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New York City Foreclosures’ Continued Fall-Off Raises Hopes of Recovery

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real estate  real estate investors  US Foreclosed Property  New York  New York City  PropertyShark  Staten Island  Matthew Haines  Foreclosed Property Auctions 

New York City Foreclosures’ Continued Fall-Off Raises Hopes of Recovery

By - Monday 19 December 2011

The number of new foreclosures in New York City decreased in November 2011 for the sixth consecutive time, according to a report released by PropertyShark.com, a New York-based foreclosure listings and property search website. 

In all, there were only 57 new residential foreclosure auctions scheduled in New York, down 5% over October 2011, and down 61% over the same month of last year. For the first time ever Manhattan edged out Queens for the inglorious title of the borough with the highest number of foreclosures, but given the low base number, there’s little room for concern. Both boroughs saw only 16 new foreclosure auctions, a huge improvement, especially for Queens, which had in its peak days as many as 320 new foreclosure auctions scheduled in a month.

At the same time, New York City home prices rose close to an all-time high, with a median sale price of $493,100 in Q3 2011, just 0.4% off the peak level of $495,000 in Q2 2007. Prices in all the five boroughs posted an impressive recovery from the bottom of the market, with gains of as much as 21% in Brooklyn ($473,000), 12% in Staten Island ($365,109), and 9% in Manhattan ($830,000) and Queens ($316,690).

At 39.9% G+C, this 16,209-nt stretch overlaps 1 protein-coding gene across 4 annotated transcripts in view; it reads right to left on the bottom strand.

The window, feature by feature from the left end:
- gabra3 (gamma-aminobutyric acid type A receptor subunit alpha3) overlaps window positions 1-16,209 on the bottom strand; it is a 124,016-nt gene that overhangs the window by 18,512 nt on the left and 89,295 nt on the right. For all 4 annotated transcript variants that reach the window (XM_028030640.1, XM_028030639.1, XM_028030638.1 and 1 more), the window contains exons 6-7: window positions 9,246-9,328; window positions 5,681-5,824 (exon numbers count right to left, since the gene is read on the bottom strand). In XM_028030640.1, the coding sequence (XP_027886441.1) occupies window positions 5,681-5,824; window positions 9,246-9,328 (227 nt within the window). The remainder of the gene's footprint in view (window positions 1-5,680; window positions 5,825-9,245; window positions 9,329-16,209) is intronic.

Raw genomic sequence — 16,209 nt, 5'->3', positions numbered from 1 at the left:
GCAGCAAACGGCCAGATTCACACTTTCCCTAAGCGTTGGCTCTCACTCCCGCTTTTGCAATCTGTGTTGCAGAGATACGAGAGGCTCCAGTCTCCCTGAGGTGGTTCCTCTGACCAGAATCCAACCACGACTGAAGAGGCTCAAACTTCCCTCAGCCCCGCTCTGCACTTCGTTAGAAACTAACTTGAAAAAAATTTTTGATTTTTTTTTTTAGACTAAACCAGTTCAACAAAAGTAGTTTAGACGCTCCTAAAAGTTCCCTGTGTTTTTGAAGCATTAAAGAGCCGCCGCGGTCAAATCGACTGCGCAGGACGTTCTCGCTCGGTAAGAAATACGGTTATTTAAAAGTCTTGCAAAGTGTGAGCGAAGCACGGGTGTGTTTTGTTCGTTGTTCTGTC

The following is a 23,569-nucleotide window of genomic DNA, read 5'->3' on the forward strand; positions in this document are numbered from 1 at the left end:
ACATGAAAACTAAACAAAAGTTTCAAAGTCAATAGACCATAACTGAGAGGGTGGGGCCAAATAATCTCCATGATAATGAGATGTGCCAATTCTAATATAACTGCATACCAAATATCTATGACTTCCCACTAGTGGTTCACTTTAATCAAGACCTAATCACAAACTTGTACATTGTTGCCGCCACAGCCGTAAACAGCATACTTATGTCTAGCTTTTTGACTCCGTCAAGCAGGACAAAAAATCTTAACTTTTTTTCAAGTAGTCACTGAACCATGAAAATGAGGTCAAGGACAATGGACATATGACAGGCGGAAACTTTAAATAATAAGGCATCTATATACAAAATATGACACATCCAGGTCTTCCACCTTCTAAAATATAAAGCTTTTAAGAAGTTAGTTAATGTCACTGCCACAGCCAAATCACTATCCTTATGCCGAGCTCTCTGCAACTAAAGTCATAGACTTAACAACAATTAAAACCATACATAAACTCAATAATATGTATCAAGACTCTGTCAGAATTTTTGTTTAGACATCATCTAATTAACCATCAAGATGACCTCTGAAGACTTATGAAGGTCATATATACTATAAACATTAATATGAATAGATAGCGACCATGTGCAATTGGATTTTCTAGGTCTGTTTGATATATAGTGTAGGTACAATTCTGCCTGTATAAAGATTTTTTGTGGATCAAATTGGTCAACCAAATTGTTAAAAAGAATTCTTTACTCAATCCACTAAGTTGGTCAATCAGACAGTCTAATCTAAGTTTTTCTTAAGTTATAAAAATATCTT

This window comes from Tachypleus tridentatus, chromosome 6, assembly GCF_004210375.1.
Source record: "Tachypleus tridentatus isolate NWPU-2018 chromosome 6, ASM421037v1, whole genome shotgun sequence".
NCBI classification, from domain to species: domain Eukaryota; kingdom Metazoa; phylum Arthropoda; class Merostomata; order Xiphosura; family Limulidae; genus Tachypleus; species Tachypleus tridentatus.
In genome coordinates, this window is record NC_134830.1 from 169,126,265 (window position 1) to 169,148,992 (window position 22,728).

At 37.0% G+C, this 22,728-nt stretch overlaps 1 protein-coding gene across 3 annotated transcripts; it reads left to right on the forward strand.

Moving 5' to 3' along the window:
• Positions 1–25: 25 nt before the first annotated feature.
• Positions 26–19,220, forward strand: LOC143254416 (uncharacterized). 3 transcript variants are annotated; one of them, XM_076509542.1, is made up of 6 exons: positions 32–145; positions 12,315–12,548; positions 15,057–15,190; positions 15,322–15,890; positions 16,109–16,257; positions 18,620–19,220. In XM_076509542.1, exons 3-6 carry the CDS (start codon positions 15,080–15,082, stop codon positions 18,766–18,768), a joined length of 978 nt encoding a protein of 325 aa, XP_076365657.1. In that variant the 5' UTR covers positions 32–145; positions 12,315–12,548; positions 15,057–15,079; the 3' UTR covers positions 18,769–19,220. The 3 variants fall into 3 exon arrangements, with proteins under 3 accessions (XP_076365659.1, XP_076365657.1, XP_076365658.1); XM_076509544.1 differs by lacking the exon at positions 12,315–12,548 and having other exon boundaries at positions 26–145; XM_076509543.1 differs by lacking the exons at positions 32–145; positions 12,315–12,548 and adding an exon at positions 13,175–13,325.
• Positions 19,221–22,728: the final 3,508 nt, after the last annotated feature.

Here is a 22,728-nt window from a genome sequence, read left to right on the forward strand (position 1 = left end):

But it’s not all good news for the New York real estate market. While prices have recovered from their recessionary lows, transactions dropped by as much as 10% in the last quarter over Q2 2011, and are still way below their pre-crisis levels. 8,220 homes were bought in New York City in Q3 2011, a far cry from the 14,100 home sales recorded in Q3 2006, when the market reached its peak.

Foreclosures are at their lowest levels in years but experts warn it’s due to regulatory pressure on banks to revise their foreclosure filing processes. This has created a huge backlog of foreclosures, which has been estimated by the NY Times as 62 years – the number of years lenders would take at their current rate to repossess homes which are in severe default or foreclosure.

It’s hard to tell whether the experts’ warnings will be proven valid by worrying rates of foreclosures continuing well into the future. Mortgage delinquency, a good indicator of future foreclosure troubles has not increased, according to Crain’s New York. And New York City has always had a special appeal for home buyers and real estate investors. "New York City real estate has been a solid long-term investment," Matthew Haines, the founder of PropertyShark, told Crain’s New York in an interview a month ago.

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